This recognition is both daunting and liberating. Thus I can say that I prefer Enid Starkie’s biography of Rimbaud, which I know has many factual errors, over a modern masterpiece of the genre such as Graham Robb’s Rimbaud, published in 2000, which incorporates corrections made by many scholars since Starkie’s book was published. Inevitably, Robb’s biography has its inaccuracies, too; legends have grown up around Rimbaud like weeds since his schooldays, and he himself was a notorious fabulist. Anyway, rating biographies in this way is a fan’s pastime, like compiling lists of the greatest shortstops or the best Verdi sopranos. We do not have to give up Tebaldi because we rank Callas number one. The best biography of Rimbaud is all of them taken together, a project akin to collating the testimony of the blind men palpating the elephant.

A lifetime of reading and thinking about Rimbaud—okay, let’s call it fandom —compelled me to write Rimbaud in Java, a biography of a single year of his life, 1876, when he joined the Dutch colonial army and shipped out to Java as a mercenary soldier. Nothing is known about what he did in Java—really nothing, except that he was present at a few roll calls, and then one morning he was not. After that the record is bare until he showed up again in France. There are a few cryptic references to the Java escapade in his letters, and his friends preserved some tall tales, but otherwise it is a void. I spent years laboring over a novel about the voyage but never made a good start: I was stymied by the need to write dialogue for him. I simply could not make that leap, I knew too much. Surely Rimbaud never said, “Black coffee, please”—if Rimbaud ordered coffee, it must have been an event. I tried writing a novel without dialogue; I tried trawling through his poems and letters to find lines to use as dialogue, which turned the book into an elaborate puzzle. Finally, I decided to compile everything published about Rimbaud’s life in 1876, with Enid Starkie looking over my shoulder, and matched it with what I knew or could find out about life in Central Java at that time, and let the connections find themselves.

Once we acknowledge the essential subjectivity of biography, we raise the terrible question of its value. One answer to this dilemma is to abandon any expectation of writing a truthful life and simply to compile the facts, that recital of names and dates I scornfully dismissed in my first paragraph, banishing all subjective analysis except the testimony of contemporary witnesses, safely enclosed in quotation marks. A recent biography of William Wordsworth, a brick of a book with thousands of notes, faithfully reports every recorded event in the poet’s life, with the result that the book lays a greater emphasis on his years as poet laureate, when he sat at home in Cumberland receiving visitors and writing mostly rather dull verse, than it does on his flaming youth, when he went to Paris to see the Revolution and walked across the Alps. Another approach, adopted by academic biographers in the age of the feminist, post-colonial, and queer critiques, is to treat the life as a hunting ground for anecdotal support of theories, a process in which the book’s conclusions precede the research. The theories may be good ones, and their corrective influence salutary, but the book is entirely the writer’s intellectual memoir: the subject holds the author’s coat, and the reader is offered no alternative except to agree with the theory.

Another way is to embrace the fictional essence of biography. Its value, in this approach, is equivalent to that of the novel. The first biography of Rimbaud was written by Paterne Berrichon, a fan who carried his enthusiasm to the point of marrying the poet’s sister, six years after his death. His book is an elaborate exposition of Isabelle Rimbaud’s dearest wishes about her brother, which Berrichon shaped into the myth of the angelic Rimbaud, a heterosexual and a good Catholic—lousy fiction, but the essential source for testimony about the poet’s childhood, as you might expect. Conversely, novelists are always engaged in the process of finding themselves in their characters. If one has read a biography of Charlotte Brontë, it is easy enough to see her in Jane Eyre, but Mr. Rochester also inhabited some dark nook of her soul. Brontë made him a person as real to her readers as Dr. Johnson is to Boswell’s—to the extent that we see nothing very strange in another writer, Jean Rhys, more than a century later writing a novel, Wide Sargasso Sea, about a period of Rochester’s life that Brontë left vague.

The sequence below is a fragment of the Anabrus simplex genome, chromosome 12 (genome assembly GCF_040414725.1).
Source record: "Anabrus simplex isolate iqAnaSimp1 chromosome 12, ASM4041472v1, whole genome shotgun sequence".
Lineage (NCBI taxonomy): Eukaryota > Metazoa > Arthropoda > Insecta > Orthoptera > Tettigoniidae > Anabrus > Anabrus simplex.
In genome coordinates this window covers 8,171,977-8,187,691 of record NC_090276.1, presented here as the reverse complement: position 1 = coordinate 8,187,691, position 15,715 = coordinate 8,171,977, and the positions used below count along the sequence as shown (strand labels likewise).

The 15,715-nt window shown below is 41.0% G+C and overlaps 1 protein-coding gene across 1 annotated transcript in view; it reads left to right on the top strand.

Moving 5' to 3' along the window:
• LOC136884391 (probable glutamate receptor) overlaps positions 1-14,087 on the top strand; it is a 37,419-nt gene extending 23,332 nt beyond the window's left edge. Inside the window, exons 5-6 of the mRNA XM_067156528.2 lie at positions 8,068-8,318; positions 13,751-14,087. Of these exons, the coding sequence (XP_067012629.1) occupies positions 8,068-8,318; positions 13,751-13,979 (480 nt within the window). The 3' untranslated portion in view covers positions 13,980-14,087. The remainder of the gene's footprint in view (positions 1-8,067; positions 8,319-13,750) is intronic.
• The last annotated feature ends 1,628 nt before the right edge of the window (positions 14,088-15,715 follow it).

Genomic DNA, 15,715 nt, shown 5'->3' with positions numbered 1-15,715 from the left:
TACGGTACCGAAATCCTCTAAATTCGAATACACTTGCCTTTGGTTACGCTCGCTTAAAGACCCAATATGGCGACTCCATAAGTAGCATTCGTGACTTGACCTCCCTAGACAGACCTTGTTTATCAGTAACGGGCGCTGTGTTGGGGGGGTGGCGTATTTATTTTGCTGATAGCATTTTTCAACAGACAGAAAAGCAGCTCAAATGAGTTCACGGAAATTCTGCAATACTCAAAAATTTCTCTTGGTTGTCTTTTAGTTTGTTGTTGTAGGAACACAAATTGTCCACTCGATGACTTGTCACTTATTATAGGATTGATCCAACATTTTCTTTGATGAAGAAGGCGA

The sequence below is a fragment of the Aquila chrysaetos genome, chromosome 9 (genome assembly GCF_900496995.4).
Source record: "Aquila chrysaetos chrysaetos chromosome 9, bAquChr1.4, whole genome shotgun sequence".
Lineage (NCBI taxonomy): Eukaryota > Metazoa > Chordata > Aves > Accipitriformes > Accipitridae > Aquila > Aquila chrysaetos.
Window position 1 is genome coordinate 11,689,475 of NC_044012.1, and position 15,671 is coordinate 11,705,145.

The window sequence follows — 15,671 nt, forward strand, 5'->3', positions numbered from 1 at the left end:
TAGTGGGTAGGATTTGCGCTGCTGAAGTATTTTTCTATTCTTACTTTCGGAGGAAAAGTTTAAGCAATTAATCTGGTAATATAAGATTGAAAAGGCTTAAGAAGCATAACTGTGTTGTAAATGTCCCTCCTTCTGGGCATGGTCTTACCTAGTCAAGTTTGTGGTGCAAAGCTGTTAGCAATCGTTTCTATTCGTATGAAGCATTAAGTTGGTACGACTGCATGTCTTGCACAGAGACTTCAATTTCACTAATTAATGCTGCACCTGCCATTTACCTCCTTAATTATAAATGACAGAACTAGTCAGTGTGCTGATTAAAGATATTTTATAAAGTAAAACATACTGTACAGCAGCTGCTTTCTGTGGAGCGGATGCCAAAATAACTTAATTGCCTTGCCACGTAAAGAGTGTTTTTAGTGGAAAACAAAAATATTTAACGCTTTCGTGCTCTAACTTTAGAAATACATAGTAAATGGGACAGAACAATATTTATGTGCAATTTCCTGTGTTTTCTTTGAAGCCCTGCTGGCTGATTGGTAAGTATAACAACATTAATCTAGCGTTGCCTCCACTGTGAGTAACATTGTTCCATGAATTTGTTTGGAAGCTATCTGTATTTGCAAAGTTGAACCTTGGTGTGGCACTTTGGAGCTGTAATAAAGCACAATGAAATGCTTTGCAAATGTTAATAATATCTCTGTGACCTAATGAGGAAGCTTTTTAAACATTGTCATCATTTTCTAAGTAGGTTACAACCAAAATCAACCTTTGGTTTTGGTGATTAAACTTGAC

The process of literary self-discovery is sometimes enhanced by writing about people who are utterly different from oneself. My most recent book, The Glamour of Strangeness, is a sextet of critical biographies of artists and writers who found inspiration and new lives in exotic cultures. The book began as a duet, intertwining portraits of Raden Saleh, a Javanese painter who found fortune and fame in Europe in the 1830s and ’40s, and Walter Spies, a German artist who left Europe just as his career was taking off and created the art colony in Bali. Spies’s life has many obvious parallels with my own, starting with the fact that I left my home, New York City, to live in Bali. Yet I found him a much more elusive quarry than Raden Saleh, who traveled in the opposite direction and was in almost every respect quite different from me. His life underwent a magical transformation when he embarked on his perilous voyage from Java to Antwerp, which reads like a fairy tale, the universal literary genre.

In important ways, writing a book is very like reading one; it just takes longer. To succeed, both activities depend upon an urgent need to keep turning the pages, to find out what happens next. The most important requirement is belief. I am not suggesting that biographers do or should lose sleep pondering how they can imaginatively enter into the lives of their subjects. It’s like looking for love, which never works, as everyone knows: it finds you.

The Glamour of Strangeness
Barnes and Noble



Jamie James is the author of The Snake Charmer, Rimbaud in Java, and other books. He has contributed to The New York Times, The Wall Street Journal, Vanity Fair, and The Atlantic, among other publications. He regularly reviewed art exhibitions and contributed features to The New Yorker and served as the American arts correspondent for The Times (London). He has lived in Indonesia since 1999, and is a recipient of a Guggenheim Foundation Grant.